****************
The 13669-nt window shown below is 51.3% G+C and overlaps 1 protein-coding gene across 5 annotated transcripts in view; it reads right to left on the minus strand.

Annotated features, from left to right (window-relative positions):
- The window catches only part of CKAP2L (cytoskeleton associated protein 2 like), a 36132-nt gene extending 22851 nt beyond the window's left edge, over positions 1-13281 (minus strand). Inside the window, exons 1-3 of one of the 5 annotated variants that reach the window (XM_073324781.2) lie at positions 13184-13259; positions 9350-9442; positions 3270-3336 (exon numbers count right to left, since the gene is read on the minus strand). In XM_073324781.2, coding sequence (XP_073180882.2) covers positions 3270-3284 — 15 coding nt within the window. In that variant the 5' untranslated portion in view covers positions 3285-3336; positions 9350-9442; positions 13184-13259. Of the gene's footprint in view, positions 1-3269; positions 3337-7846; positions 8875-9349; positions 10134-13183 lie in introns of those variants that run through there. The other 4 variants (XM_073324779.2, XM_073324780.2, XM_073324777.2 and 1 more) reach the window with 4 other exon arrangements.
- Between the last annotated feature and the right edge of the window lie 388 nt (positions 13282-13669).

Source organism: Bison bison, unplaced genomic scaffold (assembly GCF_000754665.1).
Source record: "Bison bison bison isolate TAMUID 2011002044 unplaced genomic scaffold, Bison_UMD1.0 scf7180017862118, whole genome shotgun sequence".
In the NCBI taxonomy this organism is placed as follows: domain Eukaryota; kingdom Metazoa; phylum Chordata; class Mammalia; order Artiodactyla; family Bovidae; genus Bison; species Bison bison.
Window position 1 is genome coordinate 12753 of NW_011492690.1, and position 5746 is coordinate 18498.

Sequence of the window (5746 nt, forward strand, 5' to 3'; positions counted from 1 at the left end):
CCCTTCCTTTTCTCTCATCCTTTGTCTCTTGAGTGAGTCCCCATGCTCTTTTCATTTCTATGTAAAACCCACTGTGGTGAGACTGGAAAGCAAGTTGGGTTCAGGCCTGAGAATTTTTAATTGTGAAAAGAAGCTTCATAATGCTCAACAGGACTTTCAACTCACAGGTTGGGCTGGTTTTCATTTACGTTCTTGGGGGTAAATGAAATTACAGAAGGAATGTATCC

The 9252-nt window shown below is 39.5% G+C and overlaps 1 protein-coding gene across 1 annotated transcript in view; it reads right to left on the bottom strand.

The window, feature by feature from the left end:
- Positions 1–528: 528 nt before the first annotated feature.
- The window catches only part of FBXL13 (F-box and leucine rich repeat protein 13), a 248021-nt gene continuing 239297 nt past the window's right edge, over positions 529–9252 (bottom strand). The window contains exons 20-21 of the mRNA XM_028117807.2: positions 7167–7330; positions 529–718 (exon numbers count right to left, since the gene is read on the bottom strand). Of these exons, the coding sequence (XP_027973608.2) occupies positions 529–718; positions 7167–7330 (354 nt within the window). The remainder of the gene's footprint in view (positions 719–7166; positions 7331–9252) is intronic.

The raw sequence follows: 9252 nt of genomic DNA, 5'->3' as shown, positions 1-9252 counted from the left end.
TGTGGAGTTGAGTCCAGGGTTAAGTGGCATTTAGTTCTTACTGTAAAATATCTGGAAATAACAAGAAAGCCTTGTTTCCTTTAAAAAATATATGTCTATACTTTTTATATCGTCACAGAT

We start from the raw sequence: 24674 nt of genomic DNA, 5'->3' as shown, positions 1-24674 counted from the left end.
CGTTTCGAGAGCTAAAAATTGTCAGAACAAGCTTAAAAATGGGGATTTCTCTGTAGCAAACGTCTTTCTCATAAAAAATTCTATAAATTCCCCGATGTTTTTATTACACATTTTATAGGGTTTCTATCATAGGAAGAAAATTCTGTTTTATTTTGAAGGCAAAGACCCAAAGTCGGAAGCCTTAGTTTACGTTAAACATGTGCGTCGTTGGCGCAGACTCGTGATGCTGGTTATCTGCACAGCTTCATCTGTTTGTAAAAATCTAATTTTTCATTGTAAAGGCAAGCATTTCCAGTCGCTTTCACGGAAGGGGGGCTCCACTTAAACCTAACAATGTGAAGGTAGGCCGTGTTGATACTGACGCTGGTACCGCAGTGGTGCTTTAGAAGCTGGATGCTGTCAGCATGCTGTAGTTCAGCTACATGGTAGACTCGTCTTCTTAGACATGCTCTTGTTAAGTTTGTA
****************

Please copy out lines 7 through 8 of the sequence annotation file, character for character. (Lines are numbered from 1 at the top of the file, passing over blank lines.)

In the NCBI taxonomy this organism is placed as follows: domain Eukaryota; kingdom Metazoa; phylum Chordata; class Mammalia; order Artiodactyla; family Bovidae; genus Bison; species Bison bison.
Window position 1 is genome coordinate 12753 of NW_011492690.1, and position 5746 is coordinate 18498.